Old shipwreck recovered from Yangtze riverbed

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The Yangtze Estuary No 2 Ancient Vessel is salvaged in waters near Shanghai on Monday. The 150-year-old merchant vessel was raised from the riverbed in a high-tech operation that managed to keep the vessel's structure intact, the National Cultural Heritage Administration said. JIN LIWANG/XINHUA

A 150-year-old shipwreck believed to be a treasure trove of cultural relics was successfully lifted from a riverbed near Shanghai early Monday morning in a high-tech salvage operation.

The merchant ship, referred to as Yangtze River Estuary No 2 Ancient Vessel, dates back to the reign of Emperor Tongzhi (1862-1875) in the Qing Dynasty (1644-1911). When it was discovered in 2015 it was sitting 5.5 meters below a shoal off the northeast tip of Hengsha Island in Chongming district.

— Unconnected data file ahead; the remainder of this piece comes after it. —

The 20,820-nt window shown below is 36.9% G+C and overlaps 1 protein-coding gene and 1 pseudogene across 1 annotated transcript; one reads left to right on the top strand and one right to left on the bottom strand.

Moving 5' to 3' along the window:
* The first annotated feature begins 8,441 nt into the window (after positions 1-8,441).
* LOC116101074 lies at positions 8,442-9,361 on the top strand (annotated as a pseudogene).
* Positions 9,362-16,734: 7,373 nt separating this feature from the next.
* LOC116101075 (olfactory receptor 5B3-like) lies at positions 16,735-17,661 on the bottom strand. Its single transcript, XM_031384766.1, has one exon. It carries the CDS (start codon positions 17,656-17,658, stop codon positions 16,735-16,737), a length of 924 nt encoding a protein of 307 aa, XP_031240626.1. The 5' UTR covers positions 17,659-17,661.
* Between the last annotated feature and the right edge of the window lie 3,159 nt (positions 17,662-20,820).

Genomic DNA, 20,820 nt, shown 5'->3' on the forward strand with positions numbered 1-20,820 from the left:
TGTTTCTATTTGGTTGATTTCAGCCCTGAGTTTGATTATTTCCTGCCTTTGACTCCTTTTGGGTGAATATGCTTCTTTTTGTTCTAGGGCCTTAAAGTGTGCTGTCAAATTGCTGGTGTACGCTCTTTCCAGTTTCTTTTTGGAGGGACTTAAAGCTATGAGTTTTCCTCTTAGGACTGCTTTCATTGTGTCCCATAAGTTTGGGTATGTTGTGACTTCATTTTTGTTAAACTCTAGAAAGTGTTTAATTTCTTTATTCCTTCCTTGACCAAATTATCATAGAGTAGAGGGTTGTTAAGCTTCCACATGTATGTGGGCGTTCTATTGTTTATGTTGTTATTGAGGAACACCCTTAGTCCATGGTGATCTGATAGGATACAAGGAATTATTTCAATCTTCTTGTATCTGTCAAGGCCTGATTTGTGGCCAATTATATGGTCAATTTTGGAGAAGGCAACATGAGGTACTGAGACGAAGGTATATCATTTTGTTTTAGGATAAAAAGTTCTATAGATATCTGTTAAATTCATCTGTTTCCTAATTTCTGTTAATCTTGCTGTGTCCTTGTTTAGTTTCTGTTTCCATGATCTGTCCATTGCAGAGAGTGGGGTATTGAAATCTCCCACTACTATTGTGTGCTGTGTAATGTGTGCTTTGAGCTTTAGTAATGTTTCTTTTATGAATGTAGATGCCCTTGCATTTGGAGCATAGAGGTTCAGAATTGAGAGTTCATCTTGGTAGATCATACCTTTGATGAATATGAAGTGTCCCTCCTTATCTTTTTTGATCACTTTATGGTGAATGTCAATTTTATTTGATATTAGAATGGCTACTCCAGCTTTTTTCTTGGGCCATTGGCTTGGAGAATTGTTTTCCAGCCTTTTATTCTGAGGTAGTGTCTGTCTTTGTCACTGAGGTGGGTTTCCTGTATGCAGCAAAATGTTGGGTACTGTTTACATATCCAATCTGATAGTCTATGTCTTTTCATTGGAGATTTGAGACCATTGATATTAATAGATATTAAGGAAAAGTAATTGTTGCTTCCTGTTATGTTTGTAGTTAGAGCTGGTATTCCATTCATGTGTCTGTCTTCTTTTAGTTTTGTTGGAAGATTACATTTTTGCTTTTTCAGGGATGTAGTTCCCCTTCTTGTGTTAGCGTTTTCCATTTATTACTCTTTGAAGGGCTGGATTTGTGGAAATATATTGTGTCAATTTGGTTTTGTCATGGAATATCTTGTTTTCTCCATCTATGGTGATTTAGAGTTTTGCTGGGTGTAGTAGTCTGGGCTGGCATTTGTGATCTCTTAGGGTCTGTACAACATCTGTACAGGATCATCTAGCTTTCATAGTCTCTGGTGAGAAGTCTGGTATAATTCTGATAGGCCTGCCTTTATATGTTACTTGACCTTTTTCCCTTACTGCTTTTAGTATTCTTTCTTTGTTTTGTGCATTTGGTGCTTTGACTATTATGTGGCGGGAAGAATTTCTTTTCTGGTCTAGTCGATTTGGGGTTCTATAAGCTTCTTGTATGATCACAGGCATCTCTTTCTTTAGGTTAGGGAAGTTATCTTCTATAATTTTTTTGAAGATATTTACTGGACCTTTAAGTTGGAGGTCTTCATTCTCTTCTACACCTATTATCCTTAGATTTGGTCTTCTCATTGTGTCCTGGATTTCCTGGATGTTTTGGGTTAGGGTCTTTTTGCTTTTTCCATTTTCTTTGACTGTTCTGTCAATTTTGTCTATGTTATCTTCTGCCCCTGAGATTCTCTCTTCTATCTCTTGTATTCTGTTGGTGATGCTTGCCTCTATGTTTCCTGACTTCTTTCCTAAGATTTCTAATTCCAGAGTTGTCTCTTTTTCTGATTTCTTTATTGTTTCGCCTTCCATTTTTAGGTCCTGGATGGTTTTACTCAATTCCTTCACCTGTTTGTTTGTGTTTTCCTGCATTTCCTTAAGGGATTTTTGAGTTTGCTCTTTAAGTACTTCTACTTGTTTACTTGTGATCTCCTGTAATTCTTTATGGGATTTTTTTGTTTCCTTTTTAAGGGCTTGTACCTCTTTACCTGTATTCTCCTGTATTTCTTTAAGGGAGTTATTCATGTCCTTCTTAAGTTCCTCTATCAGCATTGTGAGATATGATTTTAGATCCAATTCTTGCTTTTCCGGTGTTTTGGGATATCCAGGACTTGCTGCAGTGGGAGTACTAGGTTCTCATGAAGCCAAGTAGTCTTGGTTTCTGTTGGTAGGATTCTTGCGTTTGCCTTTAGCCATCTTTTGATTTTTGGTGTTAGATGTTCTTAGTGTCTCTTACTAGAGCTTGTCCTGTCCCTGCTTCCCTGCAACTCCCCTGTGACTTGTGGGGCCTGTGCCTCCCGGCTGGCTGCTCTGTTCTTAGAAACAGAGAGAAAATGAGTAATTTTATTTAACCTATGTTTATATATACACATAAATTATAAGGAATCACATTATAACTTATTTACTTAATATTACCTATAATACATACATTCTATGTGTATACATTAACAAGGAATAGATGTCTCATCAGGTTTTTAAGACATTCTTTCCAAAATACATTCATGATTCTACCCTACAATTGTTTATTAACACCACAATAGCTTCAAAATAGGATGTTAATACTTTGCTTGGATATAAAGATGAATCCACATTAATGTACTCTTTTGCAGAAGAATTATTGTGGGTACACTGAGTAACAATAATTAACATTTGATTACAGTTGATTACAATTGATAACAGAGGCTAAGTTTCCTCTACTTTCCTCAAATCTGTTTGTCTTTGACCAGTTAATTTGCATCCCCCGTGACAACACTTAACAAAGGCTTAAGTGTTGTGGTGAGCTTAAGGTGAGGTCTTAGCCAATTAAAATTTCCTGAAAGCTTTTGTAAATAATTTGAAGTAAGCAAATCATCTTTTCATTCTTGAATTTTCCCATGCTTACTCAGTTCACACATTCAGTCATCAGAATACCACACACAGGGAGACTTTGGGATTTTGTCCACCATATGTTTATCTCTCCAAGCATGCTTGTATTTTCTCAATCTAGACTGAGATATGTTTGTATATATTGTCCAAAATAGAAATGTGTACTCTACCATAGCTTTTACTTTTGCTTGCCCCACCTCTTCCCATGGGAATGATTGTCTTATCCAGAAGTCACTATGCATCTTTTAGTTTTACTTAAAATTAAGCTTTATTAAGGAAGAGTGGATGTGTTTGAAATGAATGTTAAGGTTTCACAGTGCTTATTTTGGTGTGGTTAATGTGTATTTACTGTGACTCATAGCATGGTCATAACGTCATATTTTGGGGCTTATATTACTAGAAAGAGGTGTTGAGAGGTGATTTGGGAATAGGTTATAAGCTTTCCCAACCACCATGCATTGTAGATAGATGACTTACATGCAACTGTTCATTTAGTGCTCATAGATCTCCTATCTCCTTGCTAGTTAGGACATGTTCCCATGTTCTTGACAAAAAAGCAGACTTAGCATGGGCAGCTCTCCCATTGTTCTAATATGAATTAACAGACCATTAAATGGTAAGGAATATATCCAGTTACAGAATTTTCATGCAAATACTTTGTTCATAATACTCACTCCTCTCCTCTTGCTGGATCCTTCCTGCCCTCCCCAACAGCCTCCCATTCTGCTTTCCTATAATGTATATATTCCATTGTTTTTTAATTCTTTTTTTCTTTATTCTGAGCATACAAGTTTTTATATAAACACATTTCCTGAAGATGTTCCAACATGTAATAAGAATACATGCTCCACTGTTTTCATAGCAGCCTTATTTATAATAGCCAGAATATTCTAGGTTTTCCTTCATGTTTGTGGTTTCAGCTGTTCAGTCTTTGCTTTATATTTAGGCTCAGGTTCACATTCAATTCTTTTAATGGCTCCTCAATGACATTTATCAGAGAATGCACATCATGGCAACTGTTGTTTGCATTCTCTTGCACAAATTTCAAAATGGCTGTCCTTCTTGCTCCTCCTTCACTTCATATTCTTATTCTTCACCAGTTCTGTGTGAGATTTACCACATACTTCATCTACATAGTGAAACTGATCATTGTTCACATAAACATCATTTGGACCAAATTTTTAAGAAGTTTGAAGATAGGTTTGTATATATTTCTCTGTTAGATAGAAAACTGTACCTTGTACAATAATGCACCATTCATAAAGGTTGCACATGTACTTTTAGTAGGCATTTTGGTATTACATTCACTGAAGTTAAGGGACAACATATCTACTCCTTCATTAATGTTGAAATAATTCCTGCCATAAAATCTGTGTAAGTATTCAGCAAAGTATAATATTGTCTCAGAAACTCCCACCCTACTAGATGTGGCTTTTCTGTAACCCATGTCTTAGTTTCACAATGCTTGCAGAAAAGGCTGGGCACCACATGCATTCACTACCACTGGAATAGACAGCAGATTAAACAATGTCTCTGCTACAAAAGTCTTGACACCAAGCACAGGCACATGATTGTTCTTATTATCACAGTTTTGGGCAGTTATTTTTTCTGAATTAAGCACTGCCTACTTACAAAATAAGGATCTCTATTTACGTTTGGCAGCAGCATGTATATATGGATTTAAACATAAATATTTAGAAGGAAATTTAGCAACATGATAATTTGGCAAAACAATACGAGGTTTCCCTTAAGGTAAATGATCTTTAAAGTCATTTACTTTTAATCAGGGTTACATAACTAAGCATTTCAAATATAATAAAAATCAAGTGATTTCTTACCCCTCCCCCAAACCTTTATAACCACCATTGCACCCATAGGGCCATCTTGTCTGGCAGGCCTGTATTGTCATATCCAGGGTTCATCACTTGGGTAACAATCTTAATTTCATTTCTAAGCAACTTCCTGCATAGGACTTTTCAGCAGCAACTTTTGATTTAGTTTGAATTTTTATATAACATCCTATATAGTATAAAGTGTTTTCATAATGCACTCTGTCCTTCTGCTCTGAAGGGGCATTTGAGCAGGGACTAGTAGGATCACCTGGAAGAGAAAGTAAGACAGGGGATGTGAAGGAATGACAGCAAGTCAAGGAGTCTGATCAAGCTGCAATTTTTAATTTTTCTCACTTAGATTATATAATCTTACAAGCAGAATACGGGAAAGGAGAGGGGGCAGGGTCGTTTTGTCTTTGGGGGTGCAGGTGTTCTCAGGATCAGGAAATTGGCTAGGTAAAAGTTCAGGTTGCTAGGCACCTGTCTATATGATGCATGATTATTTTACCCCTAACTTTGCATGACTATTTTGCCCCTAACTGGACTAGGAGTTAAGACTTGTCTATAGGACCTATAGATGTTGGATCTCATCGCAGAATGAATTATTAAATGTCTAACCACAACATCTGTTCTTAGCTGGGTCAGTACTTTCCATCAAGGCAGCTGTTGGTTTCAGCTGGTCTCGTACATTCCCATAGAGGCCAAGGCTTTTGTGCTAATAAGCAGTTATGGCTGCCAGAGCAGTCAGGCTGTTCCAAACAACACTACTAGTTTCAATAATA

Recovery of the merchant vessel — about 38.1 meters long and 9.9 meters across at its widest point — was one of the most important and challenging underwater archaeological excavation projects China has undertaken, the National Cultural Heritage Administration said.

During the operation, the Fenli workboat placed 22 giant arc-shaped beams around the vessel to form a semi-cylindrical caisson, or watertight container, 48-meters long, 19-meters wide, 9-meters tall and weighing 8,800 metric tons.

The vessel, along with sediment and seawater, was then lifted into a central open "moon pool" of the salvage vessel, The Global Times reported. The operation began late on Sunday night and was completed by 00:40 am on Monday.

The successful retrieval of the vessel "marks the perfect combination of underwater engineering and cultural relics protection principles," said Guan Qiang, deputy director of the National Cultural Heritage Administration.

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